It took us a long time to decide on our first article on the WICCA blog. I had ambitions to make it educational, fun, entertaining, relevant. I quickly discovered that it was hard to have a blog be all of these things at once. And so, I went to France to visit my mother and grandmother and think about other things.
My grandmother was born in Blida, Algeria, in 1940, back when Algeria was still a French colony. She never really talked about her childhood with me, and when I sat on the couch with her last Friday before going back to Paris, I asked her how Blida was for the very first time. The conversation quickly became this back and forth exchange and evolved into an actual interview about her life and mostly, her career. I had a pen and paper in my hands, and as I asked Mamie about Algeria, about her studies, her move to France, her first job as a technician, women in the 60s to 90s workplace, and her time spent punching cards, I finally knew what the first post of the WICCA blog was going to be.
It would be about Marie-Thérèse’s life and her journey through the rise of computers.
Mamie, how did it all start?
At school, I was very gifted at mathematics. Teachers always praised my automatism for understanding concepts everyone else had trouble with. I could just see formulas and understand them immediately. I knew that maths was my true calling. After high school, I went to Alger to study MPC (maths, physics, and chemistry). I never really had a thing for chemistry, but it was part of the package.
I guess this was back in the late 50s early 60s. Were there a lot of women with you in the classroom?
There were some women, but I had a very interesting view of the situation. My grandmother was the eldest of thirteen children, and life was quite harsh. She helped her mother take care of the entire household and carried all of this weight on her shoulder. She always told me women only needed to know three things: how to read, write, and count. That was all that was needed to tend to your household. But my mother—she had a different opinion. She never wanted to upset her mother, but she always took me to the side and told me in secret: “Women need to study. Women need to work.” She wanted me to become independent and have my own career. I was too young to understand why both had such opposing views, but I followed my mother’s words.
What was your first job like?
I started as a mere pen-pusher for a company called SN REPAL. My job was to process experiment results and find places to dig for oil. At some point, they came to me and offered me a different position, something more interesting. It was the same work, more extensive, but automated. And that’s the first time I heard of punched cards. I was so nervous that I couldn’t do it, but my boss was convinced I could.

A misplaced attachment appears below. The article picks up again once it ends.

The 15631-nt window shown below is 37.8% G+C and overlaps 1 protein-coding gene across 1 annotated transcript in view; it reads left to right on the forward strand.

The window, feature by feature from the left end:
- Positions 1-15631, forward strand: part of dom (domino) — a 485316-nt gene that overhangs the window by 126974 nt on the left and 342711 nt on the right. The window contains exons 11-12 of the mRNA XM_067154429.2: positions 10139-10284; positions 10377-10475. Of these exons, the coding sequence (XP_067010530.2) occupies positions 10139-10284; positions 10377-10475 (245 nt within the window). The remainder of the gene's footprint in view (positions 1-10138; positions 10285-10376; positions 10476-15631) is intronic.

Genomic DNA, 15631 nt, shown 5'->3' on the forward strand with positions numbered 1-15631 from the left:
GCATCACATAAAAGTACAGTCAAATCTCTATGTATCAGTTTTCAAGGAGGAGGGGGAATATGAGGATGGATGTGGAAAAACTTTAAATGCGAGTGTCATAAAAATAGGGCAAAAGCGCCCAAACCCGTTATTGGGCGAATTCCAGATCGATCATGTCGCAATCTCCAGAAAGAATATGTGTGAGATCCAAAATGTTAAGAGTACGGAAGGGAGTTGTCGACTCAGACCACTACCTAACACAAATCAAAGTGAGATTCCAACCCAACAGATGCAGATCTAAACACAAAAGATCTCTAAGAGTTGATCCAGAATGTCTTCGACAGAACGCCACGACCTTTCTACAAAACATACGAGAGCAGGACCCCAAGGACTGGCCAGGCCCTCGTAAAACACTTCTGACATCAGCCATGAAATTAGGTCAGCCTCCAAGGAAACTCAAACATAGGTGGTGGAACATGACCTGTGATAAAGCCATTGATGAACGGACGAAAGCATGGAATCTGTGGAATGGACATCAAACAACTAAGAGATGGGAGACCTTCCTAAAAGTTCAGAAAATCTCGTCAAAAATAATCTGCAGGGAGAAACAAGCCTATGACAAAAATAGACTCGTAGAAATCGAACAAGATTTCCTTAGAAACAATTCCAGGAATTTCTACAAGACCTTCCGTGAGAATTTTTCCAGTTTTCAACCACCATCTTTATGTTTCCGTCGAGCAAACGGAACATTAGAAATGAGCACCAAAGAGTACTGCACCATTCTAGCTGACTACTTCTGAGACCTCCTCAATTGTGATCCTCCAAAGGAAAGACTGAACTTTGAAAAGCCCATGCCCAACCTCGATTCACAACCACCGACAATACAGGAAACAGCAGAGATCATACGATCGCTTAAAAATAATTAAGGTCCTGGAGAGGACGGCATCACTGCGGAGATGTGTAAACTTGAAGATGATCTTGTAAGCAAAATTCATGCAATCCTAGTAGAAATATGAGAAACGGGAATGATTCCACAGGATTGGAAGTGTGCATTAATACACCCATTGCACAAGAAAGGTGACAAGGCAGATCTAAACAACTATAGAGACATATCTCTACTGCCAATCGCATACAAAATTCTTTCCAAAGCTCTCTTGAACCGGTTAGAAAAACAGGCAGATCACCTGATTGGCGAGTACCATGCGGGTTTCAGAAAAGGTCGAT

And, was your boss right?
Of course! I think the same thing happened as with mathematics. I was so fascinated by this new technology, how I could directly talk to a machine. This was a fantastic discovery for me. At some point, we followed a course in programming with punched cards and magnetic tape storage at Bull. I had the best results in the class and made others very jealous! This was in Paris—I moved there after the Algerian War. Then I met your grandpa and was pregnant with your mother. I left my job then for my maternity leave.
So my mother was born, and you could work again. What did you do then?
Your grandpa saw a job posting from Bull in the newspaper. He convinced me to apply, so I sent in my application. They called me in for an interview, and since they still had my training results, they hired me. My job was no longer processing research results or automating stuff. I tested new technologies, and I loved it. My managers always praised me for being adaptable. New things interested me, and I didn’t want to get bored. I tested stuff people never wanted. Punched cards were revolutionary, and when we got the first computer screens—that was wonderful! I ended my career at Bull in 1995 being the first and only employee implementing and using dynamic SQL.
How many women were in your office? And what was it like for women in the workplace?
A fourth of my colleagues were women, but we didn’t see it as a problem. Actually, we didn’t ask ourselves whether this was a problem. We were hired because we were good at maths, and we were happy to have jobs. At Bull, the pay gap wasn’t even that bad. At the end of my career, I made nearly as much as my husband in the same company working less hours. I didn’t have many bad interactions at work like you hear on TV. I once heard a man say he didn’t want a woman as manager because he didn’t want to depend on a woman. My colleague once got told that she had to wear a skirt in the office. It was so cold that she answered that she didn’t want her ass to freeze!
Were you good at negotiating your salary?
Not at all. I never negotiated. We didn’t really have many places to go back then, and employers knew that. IT wasn’t a thing, and we were just technicians in a niche field. I was offered a higher position at some point, but that implied working extra hours and more responsibilities. Back then, I was dating [her late husband], and your mother was in her teens, so I refused.
What about cyber security?
Ha! That didn’t exist.
What is my grandmother doing now?
Well, she turned 80 in 2020, so no more SQL for her! But she has an Android phone, and she likes to connect it to her car. She’s very proud when that happens. This conversation with her gave me a glimpse into the past, into the history of my career. It’s just crazy how, only sixteen years after my grandma retired, I started my studies in Computer Science and Engineering.
And it’s even crazier that, nearly thirty years later, I have never once seen a punched card, while those babies were like tiny miracles to Marie-Thérèse.